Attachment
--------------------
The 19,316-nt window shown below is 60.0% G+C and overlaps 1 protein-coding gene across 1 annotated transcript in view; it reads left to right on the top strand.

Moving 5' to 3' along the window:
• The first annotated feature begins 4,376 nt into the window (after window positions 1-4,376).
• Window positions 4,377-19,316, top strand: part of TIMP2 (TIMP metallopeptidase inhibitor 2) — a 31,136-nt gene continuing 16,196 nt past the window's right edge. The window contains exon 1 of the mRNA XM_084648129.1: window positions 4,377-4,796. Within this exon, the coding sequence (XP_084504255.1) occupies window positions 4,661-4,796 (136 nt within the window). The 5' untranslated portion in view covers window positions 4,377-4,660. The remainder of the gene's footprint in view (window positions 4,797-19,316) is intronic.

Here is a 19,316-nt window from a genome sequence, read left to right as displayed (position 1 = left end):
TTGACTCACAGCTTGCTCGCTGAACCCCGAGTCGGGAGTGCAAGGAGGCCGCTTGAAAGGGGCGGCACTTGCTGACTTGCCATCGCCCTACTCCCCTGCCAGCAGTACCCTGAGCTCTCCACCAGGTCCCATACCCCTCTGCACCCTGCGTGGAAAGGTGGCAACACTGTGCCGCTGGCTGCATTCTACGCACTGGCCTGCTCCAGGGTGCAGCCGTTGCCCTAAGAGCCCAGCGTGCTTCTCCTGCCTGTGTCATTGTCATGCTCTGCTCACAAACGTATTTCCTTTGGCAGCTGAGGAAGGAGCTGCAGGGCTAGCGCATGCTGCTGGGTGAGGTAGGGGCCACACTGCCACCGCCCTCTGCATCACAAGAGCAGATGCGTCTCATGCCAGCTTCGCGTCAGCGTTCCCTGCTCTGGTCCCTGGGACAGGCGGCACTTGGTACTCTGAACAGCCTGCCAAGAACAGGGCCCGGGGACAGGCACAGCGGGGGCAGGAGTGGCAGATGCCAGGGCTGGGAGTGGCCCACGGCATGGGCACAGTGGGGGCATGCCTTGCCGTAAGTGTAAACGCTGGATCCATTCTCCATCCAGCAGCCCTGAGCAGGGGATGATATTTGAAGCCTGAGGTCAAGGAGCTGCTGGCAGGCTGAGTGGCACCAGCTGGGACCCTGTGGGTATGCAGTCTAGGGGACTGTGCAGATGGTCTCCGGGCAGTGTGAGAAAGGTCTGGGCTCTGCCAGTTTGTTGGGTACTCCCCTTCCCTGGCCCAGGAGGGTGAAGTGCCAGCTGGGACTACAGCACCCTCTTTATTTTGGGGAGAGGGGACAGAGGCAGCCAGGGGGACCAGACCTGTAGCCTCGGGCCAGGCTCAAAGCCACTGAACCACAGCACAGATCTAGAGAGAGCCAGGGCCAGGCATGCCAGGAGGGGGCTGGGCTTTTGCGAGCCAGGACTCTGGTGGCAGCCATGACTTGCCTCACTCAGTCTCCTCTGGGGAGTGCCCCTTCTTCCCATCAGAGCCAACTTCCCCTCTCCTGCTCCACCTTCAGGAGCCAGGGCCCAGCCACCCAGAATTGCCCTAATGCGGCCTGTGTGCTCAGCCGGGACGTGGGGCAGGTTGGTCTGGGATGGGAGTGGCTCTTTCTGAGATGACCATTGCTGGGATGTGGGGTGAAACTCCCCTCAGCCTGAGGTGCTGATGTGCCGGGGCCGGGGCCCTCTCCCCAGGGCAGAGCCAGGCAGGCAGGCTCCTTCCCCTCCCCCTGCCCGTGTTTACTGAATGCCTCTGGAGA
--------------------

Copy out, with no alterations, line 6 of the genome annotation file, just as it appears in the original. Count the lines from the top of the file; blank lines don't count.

TTGACTCACAGCTTGCTCGCTGAACCCCGAGTCGGGAGTGCAAGGAGGCCGCTTGAAAGGGGCGGCACTTGCTGACTTGCCATCGCCCTACTCCCCTGCCAGCAGTACCCTGAGCTCTCCACCAGGTCCCATACCCCTCTGCACCCTGCGTGGAAAGGTGGCAACACTGTGCCGCTGGCTGCATTCTACGCACTGGCCTGCTCCAGGGTGCAGCCGTTGCCCTAAGAGCCCAGCGTGCTTCTCCTGCCTGTGTCATTGTCATGCTCTGCTCACAAACGTATTTCCTTTGGCAGCTGAGGAAGGAGCTGCAGGGCTAGCGCATGCTGCTGGGTGAGGTAGGGGCCACACTGCCACCGCCCTCTGCATCACAAGAGCAGATGCGTCTCATGCCAGCTTCGCGTCAGCGTTCCCTGCTCTGGTCCCTGGGACAGGCGGCACTTGGTACTCTGAACAGCCTGCCAAGAACAGGGCCCGGGGACAGGCACAGCGGGGGCAGGAGTGGCAGATGCCAGGGCTGGGAGTGGCCCACGGCATGGGCACAGTGGGGGCATGCCTTGCCGTAAGTGTAAACGCTGGATCCATTCTCCATCCAGCAGCCCTGAGCAGGGGATGATATTTGAAGCCTGAGGTCAAGGAGCTGCTGGCAGGCTGAGTGGCACCAGCTGGGACCCTGTGGGTATGCAGTCTAGGGGACTGTGCAGATGGTCTCCGGGCAGTGTGAGAAAGGTCTGGGCTCTGCCAGTTTGTTGGGTACTCCCCTTCCCTGGCCCAGGAGGGTGAAGTGCCAGCTGGGACTACAGCACCCTCTTTATTTTGGGGAGAGGGGACAGAGGCAGCCAGGGGGACCAGACCTGTAGCCTCGGGCCAGGCTCAAAGCCACTGAACCACAGCACAGATCTAGAGAGAGCCAGGGCCAGGCATGCCAGGAGGGGGCTGGGCTTTTGCGAGCCAGGACTCTGGTGGCAGCCATGACTTGCCTCACTCAGTCTCCTCTGGGGAGTGCCCCTTCTTCCCATCAGAGCCAACTTCCCCTCTCCTGCTCCACCTTCAGGAGCCAGGGCCCAGCCACCCAGAATTGCCCTAATGCGGCCTGTGTGCTCAGCCGGGACGTGGGGCAGGTTGGTCTGGGATGGGAGTGGCTCTTTCTGAGATGACCATTGCTGGGATGTGGGGTGAAACTCCCCTCAGCCTGAGGTGCTGATGTGCCGGGGCCGGGGCCCTCTCCCCAGGGCAGAGCCAGGCAGGCAGGCTCCTTCCCCTCCCCCTGCCCGTGTTTACTGAATGCCTCTGGAGA